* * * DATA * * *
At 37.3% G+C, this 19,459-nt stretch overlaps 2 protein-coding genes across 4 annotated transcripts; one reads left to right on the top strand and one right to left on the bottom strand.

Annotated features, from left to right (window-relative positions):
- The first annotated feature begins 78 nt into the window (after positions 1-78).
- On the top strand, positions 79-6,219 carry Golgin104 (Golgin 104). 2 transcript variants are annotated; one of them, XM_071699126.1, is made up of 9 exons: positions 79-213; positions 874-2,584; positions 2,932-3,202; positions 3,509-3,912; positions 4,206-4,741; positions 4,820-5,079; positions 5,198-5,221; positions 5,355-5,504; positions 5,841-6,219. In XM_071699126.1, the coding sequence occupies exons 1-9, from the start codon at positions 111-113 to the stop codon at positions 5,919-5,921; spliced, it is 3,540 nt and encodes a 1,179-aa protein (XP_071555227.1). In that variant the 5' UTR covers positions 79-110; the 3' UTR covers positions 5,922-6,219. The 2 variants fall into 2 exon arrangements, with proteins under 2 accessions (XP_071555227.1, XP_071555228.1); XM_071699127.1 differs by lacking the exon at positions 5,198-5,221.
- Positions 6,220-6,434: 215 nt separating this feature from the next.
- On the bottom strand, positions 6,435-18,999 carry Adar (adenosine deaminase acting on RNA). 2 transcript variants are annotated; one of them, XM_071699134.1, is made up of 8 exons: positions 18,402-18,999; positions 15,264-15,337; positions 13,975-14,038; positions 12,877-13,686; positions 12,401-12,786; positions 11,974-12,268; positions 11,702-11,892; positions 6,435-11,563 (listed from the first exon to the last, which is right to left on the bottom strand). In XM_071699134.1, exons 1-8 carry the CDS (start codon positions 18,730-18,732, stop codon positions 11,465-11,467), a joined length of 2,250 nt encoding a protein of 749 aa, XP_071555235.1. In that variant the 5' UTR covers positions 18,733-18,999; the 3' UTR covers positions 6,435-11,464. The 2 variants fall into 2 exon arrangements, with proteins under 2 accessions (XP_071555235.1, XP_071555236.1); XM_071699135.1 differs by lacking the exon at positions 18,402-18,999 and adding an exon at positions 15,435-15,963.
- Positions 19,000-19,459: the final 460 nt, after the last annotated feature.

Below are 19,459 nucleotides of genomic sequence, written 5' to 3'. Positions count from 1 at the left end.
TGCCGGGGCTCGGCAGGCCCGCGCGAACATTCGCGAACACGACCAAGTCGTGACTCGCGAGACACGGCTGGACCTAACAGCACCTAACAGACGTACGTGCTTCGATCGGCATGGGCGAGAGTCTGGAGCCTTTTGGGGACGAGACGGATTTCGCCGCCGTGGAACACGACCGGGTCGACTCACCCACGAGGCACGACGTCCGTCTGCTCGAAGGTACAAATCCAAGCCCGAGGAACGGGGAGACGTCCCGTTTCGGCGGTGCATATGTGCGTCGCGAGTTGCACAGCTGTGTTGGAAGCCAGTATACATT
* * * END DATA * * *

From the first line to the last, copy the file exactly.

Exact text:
At 37.3% G+C, this 19,459-nt stretch overlaps 2 protein-coding genes across 4 annotated transcripts; one reads left to right on the top strand and one right to left on the bottom strand.

Annotated features, from left to right (window-relative positions):
- The first annotated feature begins 78 nt into the window (after positions 1-78).
- On the top strand, positions 79-6,219 carry Golgin104 (Golgin 104). 2 transcript variants are annotated; one of them, XM_071699126.1, is made up of 9 exons: positions 79-213; positions 874-2,584; positions 2,932-3,202; positions 3,509-3,912; positions 4,206-4,741; positions 4,820-5,079; positions 5,198-5,221; positions 5,355-5,504; positions 5,841-6,219. In XM_071699126.1, the coding sequence occupies exons 1-9, from the start codon at positions 111-113 to the stop codon at positions 5,919-5,921; spliced, it is 3,540 nt and encodes a 1,179-aa protein (XP_071555227.1). In that variant the 5' UTR covers positions 79-110; the 3' UTR covers positions 5,922-6,219. The 2 variants fall into 2 exon arrangements, with proteins under 2 accessions (XP_071555227.1, XP_071555228.1); XM_071699127.1 differs by lacking the exon at positions 5,198-5,221.
- Positions 6,220-6,434: 215 nt separating this feature from the next.
- On the bottom strand, positions 6,435-18,999 carry Adar (adenosine deaminase acting on RNA). 2 transcript variants are annotated; one of them, XM_071699134.1, is made up of 8 exons: positions 18,402-18,999; positions 15,264-15,337; positions 13,975-14,038; positions 12,877-13,686; positions 12,401-12,786; positions 11,974-12,268; positions 11,702-11,892; positions 6,435-11,563 (listed from the first exon to the last, which is right to left on the bottom strand). In XM_071699134.1, exons 1-8 carry the CDS (start codon positions 18,730-18,732, stop codon positions 11,465-11,467), a joined length of 2,250 nt encoding a protein of 749 aa, XP_071555235.1. In that variant the 5' UTR covers positions 18,733-18,999; the 3' UTR covers positions 6,435-11,464. The 2 variants fall into 2 exon arrangements, with proteins under 2 accessions (XP_071555235.1, XP_071555236.1); XM_071699135.1 differs by lacking the exon at positions 18,402-18,999 and adding an exon at positions 15,435-15,963.
- Positions 19,000-19,459: the final 460 nt, after the last annotated feature.

Below are 19,459 nucleotides of genomic sequence, written 5' to 3'. Positions count from 1 at the left end.
TGCCGGGGCTCGGCAGGCCCGCGCGAACATTCGCGAACACGACCAAGTCGTGACTCGCGAGACACGGCTGGACCTAACAGCACCTAACAGACGTACGTGCTTCGATCGGCATGGGCGAGAGTCTGGAGCCTTTTGGGGACGAGACGGATTTCGCCGCCGTGGAACACGACCGGGTCGACTCACCCACGAGGCACGACGTCCGTCTGCTCGAAGGTACAAATCCAAGCCCGAGGAACGGGGAGACGTCCCGTTTCGGCGGTGCATATGTGCGTCGCGAGTTGCACAGCTGTGTTGGAAGCCAGTATACATT